⟨B|raket|S⟩

Welcome to ⟨B|raket|S⟩! The object is to close brakets, the tools of the quantum mechanic!

Created by Me, Chris Ferrie!

2 PLAYERS | AGES 10+ | 15 MINUTES

Welcome to ⟨B|raket|S⟩! The object is to close brakets, the tools of the quantum mechanic! You’ll need to create these quantum brakets to maximize your probability of winning. But, just like quantum physics, there is no complete certainty of the winner until the measurement is made!

No knowledge of quantum mechanics is require to play the game, but you will learn the calculus of the quantum as you play. Later in the rules, you’ll find out how your moves line up with the laws of quantum physics.

What you need

A deck of ⟨B|raket|S⟩ cards, a coin, and a way to keep score.

The instructions are here.

I suggest getting the cards printed professionally. All the cards images are in the cards folder. I printed the cards pictured above in Canada using https://printerstudio.ca. However, they also have a worldwide site (https://printerstudio.com).

You can print your own cards using a desktop printer with this file.

You can laser cut your own pieces using this file.

Open Source

Oh, and this game is free and open source. You can find out more at the GitHub repository: https://github.com/csferrie/Brakets/.

New papers dance!

Two new papers were recently posted on the arXiv with my first two official PhD students since becoming a faculty member! The earlier paper is titled Efficient online quantum state estimation using a matrix-exponentiated gradient method by Akram Youssry and the more recent paper is Minimax quantum state estimation under Bregman divergence by Maria Quadeer. Both papers are co-authored by Marco Tomamichel and are on the topic of quantum tomography. If you want an expert’s summary of each, look no further than the abstracts. Here, I want to give a slightly more popular summary of the work.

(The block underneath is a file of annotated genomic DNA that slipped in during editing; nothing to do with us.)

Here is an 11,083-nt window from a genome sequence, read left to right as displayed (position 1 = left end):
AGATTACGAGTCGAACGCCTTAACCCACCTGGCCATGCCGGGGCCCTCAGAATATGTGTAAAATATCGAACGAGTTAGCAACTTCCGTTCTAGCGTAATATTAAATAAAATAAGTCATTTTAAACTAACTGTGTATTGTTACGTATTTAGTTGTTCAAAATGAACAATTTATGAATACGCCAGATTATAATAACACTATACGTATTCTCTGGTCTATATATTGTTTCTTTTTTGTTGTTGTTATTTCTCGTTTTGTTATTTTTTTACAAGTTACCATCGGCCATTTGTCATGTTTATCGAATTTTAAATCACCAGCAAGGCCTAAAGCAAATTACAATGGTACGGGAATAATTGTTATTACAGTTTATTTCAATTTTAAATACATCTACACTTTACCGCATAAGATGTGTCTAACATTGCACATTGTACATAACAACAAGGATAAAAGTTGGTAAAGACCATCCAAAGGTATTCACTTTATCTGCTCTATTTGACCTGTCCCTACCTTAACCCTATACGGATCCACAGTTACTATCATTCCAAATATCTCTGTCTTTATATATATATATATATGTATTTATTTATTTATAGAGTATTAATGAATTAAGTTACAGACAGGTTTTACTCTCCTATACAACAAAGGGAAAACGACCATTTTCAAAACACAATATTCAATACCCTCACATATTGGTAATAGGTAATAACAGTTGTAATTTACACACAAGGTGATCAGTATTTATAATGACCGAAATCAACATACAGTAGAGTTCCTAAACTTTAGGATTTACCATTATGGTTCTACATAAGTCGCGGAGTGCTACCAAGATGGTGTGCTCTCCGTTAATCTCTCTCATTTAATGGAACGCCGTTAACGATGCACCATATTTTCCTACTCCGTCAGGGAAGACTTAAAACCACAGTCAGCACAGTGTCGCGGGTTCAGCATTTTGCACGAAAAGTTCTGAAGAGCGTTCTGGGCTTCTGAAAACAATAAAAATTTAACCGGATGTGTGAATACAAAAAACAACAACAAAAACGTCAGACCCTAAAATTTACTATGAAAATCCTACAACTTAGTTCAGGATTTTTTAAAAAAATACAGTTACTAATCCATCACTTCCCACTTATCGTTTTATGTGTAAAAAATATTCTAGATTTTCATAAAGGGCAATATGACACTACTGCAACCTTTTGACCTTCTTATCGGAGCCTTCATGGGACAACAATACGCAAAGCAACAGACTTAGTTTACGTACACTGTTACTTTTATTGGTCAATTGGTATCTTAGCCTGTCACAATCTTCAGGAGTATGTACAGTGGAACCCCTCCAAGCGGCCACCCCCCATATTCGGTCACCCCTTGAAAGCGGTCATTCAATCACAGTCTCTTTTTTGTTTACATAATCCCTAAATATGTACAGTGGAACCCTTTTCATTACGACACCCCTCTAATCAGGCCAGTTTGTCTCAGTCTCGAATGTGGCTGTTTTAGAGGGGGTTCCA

Efficient online quantum state estimation using a matrix-exponentiated gradient method

This work is about a practical algorithm for online quantum tomography. Let’s unpack that. First, the term work. Akram did most of that. Algorithm can be understood to be synonymous with method or approach. It’s just a way, among many possibilities, to do a thing. The thing is called quantum tomography. It’s online because it works on-the-fly as opposed to after-the-fact.

Quantum tomography refers to the problem of assigning a description to physical system that is consistent with the laws of quantum physics. The context of the problem is one of data analysis. It is assumed that experiments on this to-be-determine physical system will be made and the results of measurements are all that will be available. From those measurement results, one needs to assign a mathematical object to the physical system, called the quantum state. So, another phrase for quantum tomography is quantum state estimation.

The laws of quantum physics are painfully abstract and tricky to deal with. Usually, then, quantum state estimation proceeds in two steps: first, get a crude idea of what’s going on, and then find something nearby which satisfies the quantum constraints. The new method we propose automatically satisfies the quantum constraints and is thus more efficient. Akram proved this and performed many simulations of the algorithm doing its thing.

Minimax quantum state estimation under Bregman divergence

This work is more theoretical. You might call it mathematical quantum statistics… quantum mathematical statistics? It doesn’t yet have a name. Anyway, it definitely has those three things in it. The topic is quantum tomography again, but the focus is different. Whereas for the above paper the problem was to devise an algorithm that works fast, the goal here was to understand what the best algorithm can achieve (independent of how fast it might be).